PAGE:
You might remember Jake the Fire Safety Dog.


He’s an important part of the 6 News “Safety for You” effort in mid Michigan.

Every year Jake visits dozens of classrooms to demonstrate the importance of having a fire escape plan and how to crawl to safety during a fire.

Last week fire hit an Olivet garage and forced a family from their home at 2 a.m.

When firefighters arrived they found the family gathered together in a safe place while the fire was put out.

Afterwards, while talking with Fire Chief John Collins, the family was explaining what happened and what they did during the fire.

That’s when their 5-year-old daughter piped up and proudly said that they had a safe meeting place because Jake the Fire Dog taught them about it when he visited a preschool class.

No one was injured and this is the 50th documented time a family was “saved” by a child who saw a Jake the Fire Dog or other E.S.C.A.P.E. Fire Safety presentation.

ONLINE: Jake the Fire Safety Dog



Photo courtesy Jake the Fire Safety Dog

We provide our pets food, attention, medical care, and love. In exchange, they offer companionship, protection, enjoyment, and their own love for us.  For all they have to offer, they must rely on us for protection from harm.

Did you know pet poisoning cases dramatically increase around Valentine’s Day? Some well-intentioned gifts actually can be toxic for pets.

The E.S.C.A.P.E. Fire Safety team and Jake the Fire Safety Dog offer some common causes of pet poisoning along with tips to keep your pet safe:

Roses: Although roses don’t often cause serious poisoning beyond gastrointestinal upset, there’s risk for trauma to the mouth and paws from the thorns.  Additionally, if a large enough portion of the rose head or stem is ingested, a bowel obstruction may result.

Lilies: A beautiful but deadly alternative to Valentine’s Day roses is a fresh bouquet of Lilies.  The toxin can be found in the petals, leaves, pollen, or even the water in the vase.  Lilies are extremely toxic to cats and cause acute kidney failure within one or two days of exposure.  If not treated, the exposure and ingestion will likely result in death.

Chocolate and cocoa: The classic Valentine’s Day treats can be toxic to pets.  Chocolate and cocoa contain theobromine, a chemical similar to caffeine that’s highly toxic to dogs and cats.  The darker or more concentrated the chocolate, the more theobromine it contains.  Therefore, the most dangerous chocolates are baker’s chocolate, semi-sweet chocolate, and gourmet dark chocolates.  Ingestions of small amounts of chocolate may cause mild vomiting and diarrhea.  Larger amounts can cause severe agitation, abnormal heart rhythms, tremors, seizures, collapse or eventually death.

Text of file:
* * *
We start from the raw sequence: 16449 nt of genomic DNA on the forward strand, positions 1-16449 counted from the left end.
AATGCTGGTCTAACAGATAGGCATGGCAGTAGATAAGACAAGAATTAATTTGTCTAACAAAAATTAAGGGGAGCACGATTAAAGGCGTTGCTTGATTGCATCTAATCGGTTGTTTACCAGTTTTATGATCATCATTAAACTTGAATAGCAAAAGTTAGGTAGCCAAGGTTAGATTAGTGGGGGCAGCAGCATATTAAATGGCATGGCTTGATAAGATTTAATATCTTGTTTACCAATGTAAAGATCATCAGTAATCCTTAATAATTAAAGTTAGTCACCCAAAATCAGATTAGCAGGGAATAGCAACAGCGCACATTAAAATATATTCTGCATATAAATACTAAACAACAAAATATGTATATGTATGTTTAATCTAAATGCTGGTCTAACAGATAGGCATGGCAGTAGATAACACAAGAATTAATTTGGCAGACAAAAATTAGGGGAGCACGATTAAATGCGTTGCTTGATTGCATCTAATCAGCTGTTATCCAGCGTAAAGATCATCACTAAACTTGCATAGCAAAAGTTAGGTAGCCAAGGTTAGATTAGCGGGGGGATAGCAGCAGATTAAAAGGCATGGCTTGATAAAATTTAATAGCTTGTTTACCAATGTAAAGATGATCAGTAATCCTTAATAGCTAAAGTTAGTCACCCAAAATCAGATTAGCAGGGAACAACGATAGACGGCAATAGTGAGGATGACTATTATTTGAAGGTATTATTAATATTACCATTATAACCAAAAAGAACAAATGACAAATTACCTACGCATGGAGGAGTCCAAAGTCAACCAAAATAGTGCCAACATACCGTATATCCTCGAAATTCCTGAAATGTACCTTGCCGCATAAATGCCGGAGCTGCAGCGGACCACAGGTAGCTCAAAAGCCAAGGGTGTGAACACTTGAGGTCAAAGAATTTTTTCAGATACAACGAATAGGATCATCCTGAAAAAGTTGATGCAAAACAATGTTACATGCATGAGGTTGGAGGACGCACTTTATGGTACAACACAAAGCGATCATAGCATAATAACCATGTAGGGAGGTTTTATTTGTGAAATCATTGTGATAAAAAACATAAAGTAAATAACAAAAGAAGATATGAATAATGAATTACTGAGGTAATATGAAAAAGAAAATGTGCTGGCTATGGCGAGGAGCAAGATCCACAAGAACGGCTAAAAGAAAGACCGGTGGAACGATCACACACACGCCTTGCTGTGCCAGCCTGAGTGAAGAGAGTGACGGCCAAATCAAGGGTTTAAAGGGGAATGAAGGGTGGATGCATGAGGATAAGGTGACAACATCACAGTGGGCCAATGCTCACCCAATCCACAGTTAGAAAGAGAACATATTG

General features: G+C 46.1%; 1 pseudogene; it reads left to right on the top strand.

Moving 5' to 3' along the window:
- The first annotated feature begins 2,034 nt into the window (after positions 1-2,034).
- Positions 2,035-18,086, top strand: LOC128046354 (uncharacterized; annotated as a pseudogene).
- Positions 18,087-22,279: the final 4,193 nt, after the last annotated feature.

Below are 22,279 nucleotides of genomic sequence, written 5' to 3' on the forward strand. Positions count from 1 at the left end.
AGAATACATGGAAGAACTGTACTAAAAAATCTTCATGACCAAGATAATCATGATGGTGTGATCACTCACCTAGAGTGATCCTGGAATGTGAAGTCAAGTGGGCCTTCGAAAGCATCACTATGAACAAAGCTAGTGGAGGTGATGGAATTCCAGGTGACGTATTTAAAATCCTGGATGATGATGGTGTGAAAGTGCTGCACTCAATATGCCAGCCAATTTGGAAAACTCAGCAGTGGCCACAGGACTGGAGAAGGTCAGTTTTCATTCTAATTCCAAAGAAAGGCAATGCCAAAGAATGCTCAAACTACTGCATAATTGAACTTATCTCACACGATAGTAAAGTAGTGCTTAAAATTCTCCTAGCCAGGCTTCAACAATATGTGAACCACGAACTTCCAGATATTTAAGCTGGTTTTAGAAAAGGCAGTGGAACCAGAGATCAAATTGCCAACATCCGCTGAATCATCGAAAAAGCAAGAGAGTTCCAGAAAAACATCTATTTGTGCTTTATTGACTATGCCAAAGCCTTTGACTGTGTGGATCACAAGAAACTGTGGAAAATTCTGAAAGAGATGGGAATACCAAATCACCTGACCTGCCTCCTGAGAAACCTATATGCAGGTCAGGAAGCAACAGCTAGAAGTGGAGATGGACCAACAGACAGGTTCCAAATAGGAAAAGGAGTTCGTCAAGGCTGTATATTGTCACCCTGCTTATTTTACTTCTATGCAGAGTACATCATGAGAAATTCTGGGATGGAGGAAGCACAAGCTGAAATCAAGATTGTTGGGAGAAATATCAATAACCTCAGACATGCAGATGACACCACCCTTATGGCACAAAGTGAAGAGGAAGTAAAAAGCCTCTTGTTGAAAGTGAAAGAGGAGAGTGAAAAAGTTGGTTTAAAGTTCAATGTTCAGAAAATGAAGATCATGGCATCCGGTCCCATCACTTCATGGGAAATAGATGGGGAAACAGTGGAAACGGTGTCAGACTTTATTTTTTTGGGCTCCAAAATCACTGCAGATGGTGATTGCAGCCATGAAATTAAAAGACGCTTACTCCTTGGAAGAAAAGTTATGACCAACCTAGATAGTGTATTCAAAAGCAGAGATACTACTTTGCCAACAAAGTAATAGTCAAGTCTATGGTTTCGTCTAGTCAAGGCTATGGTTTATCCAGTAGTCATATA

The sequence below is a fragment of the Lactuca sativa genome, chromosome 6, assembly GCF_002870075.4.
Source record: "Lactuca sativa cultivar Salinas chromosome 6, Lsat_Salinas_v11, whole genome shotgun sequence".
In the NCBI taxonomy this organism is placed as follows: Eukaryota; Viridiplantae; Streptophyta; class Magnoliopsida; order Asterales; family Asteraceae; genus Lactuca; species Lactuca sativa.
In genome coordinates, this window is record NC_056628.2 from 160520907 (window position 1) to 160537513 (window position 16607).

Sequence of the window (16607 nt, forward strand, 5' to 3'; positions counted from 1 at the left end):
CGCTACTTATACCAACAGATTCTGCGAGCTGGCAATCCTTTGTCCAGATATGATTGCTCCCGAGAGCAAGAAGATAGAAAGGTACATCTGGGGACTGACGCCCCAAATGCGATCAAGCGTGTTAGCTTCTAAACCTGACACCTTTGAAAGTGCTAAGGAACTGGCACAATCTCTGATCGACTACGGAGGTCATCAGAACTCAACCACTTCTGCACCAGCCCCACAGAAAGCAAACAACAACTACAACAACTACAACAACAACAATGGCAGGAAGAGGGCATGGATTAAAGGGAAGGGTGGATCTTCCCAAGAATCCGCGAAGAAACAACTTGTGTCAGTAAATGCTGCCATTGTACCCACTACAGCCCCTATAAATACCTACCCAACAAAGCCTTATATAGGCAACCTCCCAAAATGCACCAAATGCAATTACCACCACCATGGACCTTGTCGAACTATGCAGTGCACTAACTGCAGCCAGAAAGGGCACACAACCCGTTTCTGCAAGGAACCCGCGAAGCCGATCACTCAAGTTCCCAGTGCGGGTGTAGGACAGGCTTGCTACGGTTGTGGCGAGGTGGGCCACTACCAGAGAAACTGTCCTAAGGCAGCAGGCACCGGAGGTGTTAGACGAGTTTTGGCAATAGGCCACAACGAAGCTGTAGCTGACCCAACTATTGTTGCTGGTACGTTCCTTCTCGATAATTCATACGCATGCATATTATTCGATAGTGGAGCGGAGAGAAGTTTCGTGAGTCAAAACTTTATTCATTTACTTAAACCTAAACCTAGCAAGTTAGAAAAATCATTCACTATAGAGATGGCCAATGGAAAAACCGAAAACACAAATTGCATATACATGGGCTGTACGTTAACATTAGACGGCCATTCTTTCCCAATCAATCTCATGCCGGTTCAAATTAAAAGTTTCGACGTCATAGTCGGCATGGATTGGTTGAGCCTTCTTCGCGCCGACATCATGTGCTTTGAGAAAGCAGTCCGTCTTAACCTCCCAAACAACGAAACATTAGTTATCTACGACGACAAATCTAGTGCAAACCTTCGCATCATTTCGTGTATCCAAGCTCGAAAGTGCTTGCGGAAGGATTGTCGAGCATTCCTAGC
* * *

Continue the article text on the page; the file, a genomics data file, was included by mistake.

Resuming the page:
Xylitol: Xylitol is a commonly used and naturally occurring sugar substitute.  It can be used alone or in combination with aspartame or other sweeteners and is used in many sugar-free chewing gums, and baked goods.  Around Valentine’s Day, beware of its use in breath mints, colorful candy presents or sugar-free cake or muffin mixes.  Xylitol may cause a life-threatening drop in blood sugar as well as liver damage in dogs.  Within 10-15 minutes of ingestion, dogs may develop hypoglycemia, lose coordination and start vomiting.  Collapse and seizures may quickly follow.  In rare cases, these signs won’t appear until several hours after ingestion.

Other items to avoid feeding to your pet include:

  • Alcoholic beverages
  • Coffee (grounds, beans, chocolate covered espresso beans)
  • Moldy or spoiled foods
  • Onions or onion powder
  • Fatty foods
  • Salt
  • Yeast dough
  • Macadamia nuts
  • Raisins and grapes

If you suspect a poisoning situation involving your pet, contact your local veterinarian, a local emergency veterinary service or the ASPCA National Poison Center at (888) 426-4435 or the Regional Poison Control Center at (800) 222-1222 for poisoning involving people.



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National Burn Awareness Week is February 5 – 11, 2017.  Please listen to some important burn prevention tips shared on WKZO AM 590 radio Monday morning February 6th at 9:10 a.m. by our founder Firefighter Michael McLeieer.


The holiday season can be one of the most dangerous season’s for fires. Michael McLeieer of E.S.C.A.P.E. Fire Safety has some special holiday fire prevention and safety tips.

Christmas Tree

  • Check the wiring on your tree
  • Look for loose ornaments that could become choking hazards
  • Use outlet covers


  • Stand by your pan
  • Use back burners first
  • Create a three foot kid-free zone


  • Keep medication out of reach of children


  • Reintroduce pets to young children, especially if they’re not used to them

This family event combines safety with a whole lot of fun! Join E.S.C.A.P.E. Fire SafetyWOOD TV8’s Chief Meteorologist Bill Steffen and Jake the Fire Safety Dog for the 13th Annual Family Fire Safety Day on October 22nd from 10 a.m. until 2 p.m. Free nine volt batteries and smoke alarms will be available (while supplies last) and you can visit with Portage firefighters and tour their fire truck. If you need a smoke alarm installed in your owner occupied home, call toll free 1-844-978-4400 or email escape@wotv4women.com.

Family Fire Safety Day
Saturday October 22nd – 10am – 2pm
Lowe’s in Portage – 5108 S. Westnedge Ave.